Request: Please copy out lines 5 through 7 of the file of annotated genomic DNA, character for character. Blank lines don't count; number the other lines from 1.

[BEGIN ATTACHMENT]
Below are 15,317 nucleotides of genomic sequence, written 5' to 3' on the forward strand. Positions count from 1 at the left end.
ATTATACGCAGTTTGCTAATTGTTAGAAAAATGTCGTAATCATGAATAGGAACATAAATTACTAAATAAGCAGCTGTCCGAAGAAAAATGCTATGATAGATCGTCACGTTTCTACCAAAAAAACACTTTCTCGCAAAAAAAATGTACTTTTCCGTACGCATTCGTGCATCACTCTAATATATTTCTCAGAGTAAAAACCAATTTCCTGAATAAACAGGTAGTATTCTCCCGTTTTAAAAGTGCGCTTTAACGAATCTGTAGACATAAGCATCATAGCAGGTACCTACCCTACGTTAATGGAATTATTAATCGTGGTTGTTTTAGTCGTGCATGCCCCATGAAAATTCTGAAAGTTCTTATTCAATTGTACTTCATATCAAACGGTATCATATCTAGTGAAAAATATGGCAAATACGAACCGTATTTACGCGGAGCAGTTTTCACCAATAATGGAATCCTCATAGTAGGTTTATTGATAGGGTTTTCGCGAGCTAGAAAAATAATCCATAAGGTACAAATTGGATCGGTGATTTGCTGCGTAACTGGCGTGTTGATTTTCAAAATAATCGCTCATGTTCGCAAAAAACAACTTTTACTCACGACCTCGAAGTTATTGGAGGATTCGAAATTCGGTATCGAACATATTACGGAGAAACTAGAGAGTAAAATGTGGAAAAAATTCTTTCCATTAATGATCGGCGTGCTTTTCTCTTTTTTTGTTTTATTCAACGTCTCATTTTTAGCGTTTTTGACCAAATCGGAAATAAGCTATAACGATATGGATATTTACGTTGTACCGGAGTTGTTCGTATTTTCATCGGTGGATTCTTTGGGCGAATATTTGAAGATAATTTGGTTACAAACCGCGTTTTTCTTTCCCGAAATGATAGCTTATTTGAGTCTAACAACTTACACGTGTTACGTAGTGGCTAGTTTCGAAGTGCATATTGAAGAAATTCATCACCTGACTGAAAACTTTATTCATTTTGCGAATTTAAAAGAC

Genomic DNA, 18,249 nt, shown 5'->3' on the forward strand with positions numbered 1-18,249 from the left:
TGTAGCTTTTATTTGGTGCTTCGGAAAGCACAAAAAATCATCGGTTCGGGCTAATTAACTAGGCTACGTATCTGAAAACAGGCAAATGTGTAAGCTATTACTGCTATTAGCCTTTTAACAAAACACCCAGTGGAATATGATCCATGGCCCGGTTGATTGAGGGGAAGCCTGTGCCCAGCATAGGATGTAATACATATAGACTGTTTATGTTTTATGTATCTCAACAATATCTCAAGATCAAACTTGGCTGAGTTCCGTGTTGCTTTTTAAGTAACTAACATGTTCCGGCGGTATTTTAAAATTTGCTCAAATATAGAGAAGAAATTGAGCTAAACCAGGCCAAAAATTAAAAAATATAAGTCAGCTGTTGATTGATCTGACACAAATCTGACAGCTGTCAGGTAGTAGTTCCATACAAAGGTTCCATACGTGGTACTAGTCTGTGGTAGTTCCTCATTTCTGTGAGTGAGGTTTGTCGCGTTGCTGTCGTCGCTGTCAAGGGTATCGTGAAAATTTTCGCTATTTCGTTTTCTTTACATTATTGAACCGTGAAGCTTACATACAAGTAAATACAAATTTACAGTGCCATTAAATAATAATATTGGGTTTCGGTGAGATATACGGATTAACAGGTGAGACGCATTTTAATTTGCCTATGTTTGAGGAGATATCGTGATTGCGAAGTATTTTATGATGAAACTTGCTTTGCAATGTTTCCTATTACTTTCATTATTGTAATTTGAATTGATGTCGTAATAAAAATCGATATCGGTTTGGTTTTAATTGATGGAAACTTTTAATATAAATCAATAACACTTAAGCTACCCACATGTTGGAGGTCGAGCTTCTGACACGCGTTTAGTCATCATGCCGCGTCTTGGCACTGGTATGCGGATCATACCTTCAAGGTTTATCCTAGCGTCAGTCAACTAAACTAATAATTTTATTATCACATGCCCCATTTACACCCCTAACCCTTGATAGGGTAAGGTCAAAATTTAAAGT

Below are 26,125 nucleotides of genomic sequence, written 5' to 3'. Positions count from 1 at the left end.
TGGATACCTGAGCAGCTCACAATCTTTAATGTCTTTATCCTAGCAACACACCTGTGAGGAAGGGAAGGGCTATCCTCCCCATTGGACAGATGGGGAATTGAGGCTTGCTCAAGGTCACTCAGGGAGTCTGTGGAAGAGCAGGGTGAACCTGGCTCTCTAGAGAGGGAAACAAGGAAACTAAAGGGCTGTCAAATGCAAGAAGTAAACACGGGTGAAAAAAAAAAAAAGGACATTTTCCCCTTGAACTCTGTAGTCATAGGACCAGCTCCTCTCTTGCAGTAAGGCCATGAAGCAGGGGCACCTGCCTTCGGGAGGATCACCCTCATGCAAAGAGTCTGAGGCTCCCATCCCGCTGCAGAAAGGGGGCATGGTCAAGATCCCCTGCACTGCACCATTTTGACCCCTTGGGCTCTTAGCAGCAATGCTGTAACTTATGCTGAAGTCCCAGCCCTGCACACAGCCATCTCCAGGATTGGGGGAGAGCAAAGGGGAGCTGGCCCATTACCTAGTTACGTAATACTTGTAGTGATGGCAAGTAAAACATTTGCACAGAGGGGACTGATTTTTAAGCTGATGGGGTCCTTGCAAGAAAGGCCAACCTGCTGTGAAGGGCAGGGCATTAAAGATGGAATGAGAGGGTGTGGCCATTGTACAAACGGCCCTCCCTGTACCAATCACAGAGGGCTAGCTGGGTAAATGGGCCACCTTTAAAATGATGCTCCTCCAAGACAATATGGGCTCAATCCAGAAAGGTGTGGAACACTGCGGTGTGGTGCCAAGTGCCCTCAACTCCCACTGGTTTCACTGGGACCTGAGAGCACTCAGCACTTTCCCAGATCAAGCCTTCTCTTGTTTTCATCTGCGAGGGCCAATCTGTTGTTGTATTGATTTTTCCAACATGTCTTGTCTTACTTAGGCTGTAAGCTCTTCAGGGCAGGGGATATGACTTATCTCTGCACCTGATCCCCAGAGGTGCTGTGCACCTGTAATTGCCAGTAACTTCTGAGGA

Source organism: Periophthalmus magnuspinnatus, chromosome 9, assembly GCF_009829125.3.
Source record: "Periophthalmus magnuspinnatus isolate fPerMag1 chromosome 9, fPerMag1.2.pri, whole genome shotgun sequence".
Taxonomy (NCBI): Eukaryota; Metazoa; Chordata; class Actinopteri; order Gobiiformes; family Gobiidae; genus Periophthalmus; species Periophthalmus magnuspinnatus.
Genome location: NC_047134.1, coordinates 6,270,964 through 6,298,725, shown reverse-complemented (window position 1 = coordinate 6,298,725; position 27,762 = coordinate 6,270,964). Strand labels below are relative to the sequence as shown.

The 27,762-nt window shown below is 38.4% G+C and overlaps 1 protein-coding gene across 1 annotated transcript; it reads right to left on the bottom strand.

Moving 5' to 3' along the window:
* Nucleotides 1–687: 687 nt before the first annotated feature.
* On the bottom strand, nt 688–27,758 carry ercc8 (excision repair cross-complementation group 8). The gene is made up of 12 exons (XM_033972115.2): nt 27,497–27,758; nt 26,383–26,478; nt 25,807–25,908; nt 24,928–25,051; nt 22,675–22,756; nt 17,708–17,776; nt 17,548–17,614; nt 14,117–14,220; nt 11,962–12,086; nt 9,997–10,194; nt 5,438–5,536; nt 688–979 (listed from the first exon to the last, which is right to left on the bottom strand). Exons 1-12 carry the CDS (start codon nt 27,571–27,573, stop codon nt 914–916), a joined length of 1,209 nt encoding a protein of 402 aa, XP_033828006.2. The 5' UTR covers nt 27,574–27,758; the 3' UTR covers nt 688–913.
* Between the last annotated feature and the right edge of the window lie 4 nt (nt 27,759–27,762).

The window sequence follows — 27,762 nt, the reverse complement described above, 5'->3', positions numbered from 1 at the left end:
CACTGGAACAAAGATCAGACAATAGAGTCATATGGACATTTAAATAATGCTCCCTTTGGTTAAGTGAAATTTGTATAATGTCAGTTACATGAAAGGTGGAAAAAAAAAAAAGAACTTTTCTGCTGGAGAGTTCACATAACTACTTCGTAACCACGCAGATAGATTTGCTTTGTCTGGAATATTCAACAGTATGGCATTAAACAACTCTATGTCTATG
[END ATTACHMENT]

Below are 26,125 nucleotides of genomic sequence, written 5' to 3'. Positions count from 1 at the left end.
TGGATACCTGAGCAGCTCACAATCTTTAATGTCTTTATCCTAGCAACACACCTGTGAGGAAGGGAAGGGCTATCCTCCCCATTGGACAGATGGGGAATTGAGGCTTGCTCAAGGTCACTCAGGGAGTCTGTGGAAGAGCAGGGTGAACCTGGCTCTCTAGAGAGGGAAACAAGGAAACTAAAGGGCTGTCAAATGCAAGAAGTAAACACGGGTGAAAAAAAAAAAAAGGACATTTTCCCCTTGAACTCTGTAGTCATAGGACCAGCTCCTCTCTTGCAGTAAGGCCATGAAGCAGGGGCACCTGCCTTCGGGAGGATCACCCTCATGCAAAGAGTCTGAGGCTCCCATCCCGCTGCAGAAAGGGGGCATGGTCAAGATCCCCTGCACTGCACCATTTTGACCCCTTGGGCTCTTAGCAGCAATGCTGTAACTTATGCTGAAGTCCCAGCCCTGCACACAGCCATCTCCAGGATTGGGGGAGAGCAAAGGGGAGCTGGCCCATTACCTAGTTACGTAATACTTGTAGTGATGGCAAGTAAAACATTTGCACAGAGGGGACTGATTTTTAAGCTGATGGGGTCCTTGCAAGAAAGGCCAACCTGCTGTGAAGGGCAGGGCATTAAAGATGGAATGAGAGGGTGTGGCCATTGTACAAACGGCCCTCCCTGTACCAATCACAGAGGGCTAGCTGGGTAAATGGGCCACCTTTAAAATGATGCTCCTCCAAGACAATATGGGCTCAATCCAGAAAGGTGTGGAACACTGCGGTGTGGTGCCAAGTGCCCTCAACTCCCACTGGTTTCACTGGGACCTGAGAGCACTCAGCACTTTCCCAGATCAAGCCTTCTCTTGTTTTCATCTGCGAGGGCCAATCTGTTGTTGTATTGATTTTTCCAACATGTCTTGTCTTACTTAGGCTGTAAGCTCTTCAGGGCAGGGGATATGACTTATCTCTGCACCTGATCCCCAGAGGTGCTGTGCACCTGTAATTGCCAGTAACTTCTGAGGA

Source organism: Periophthalmus magnuspinnatus, chromosome 9, assembly GCF_009829125.3.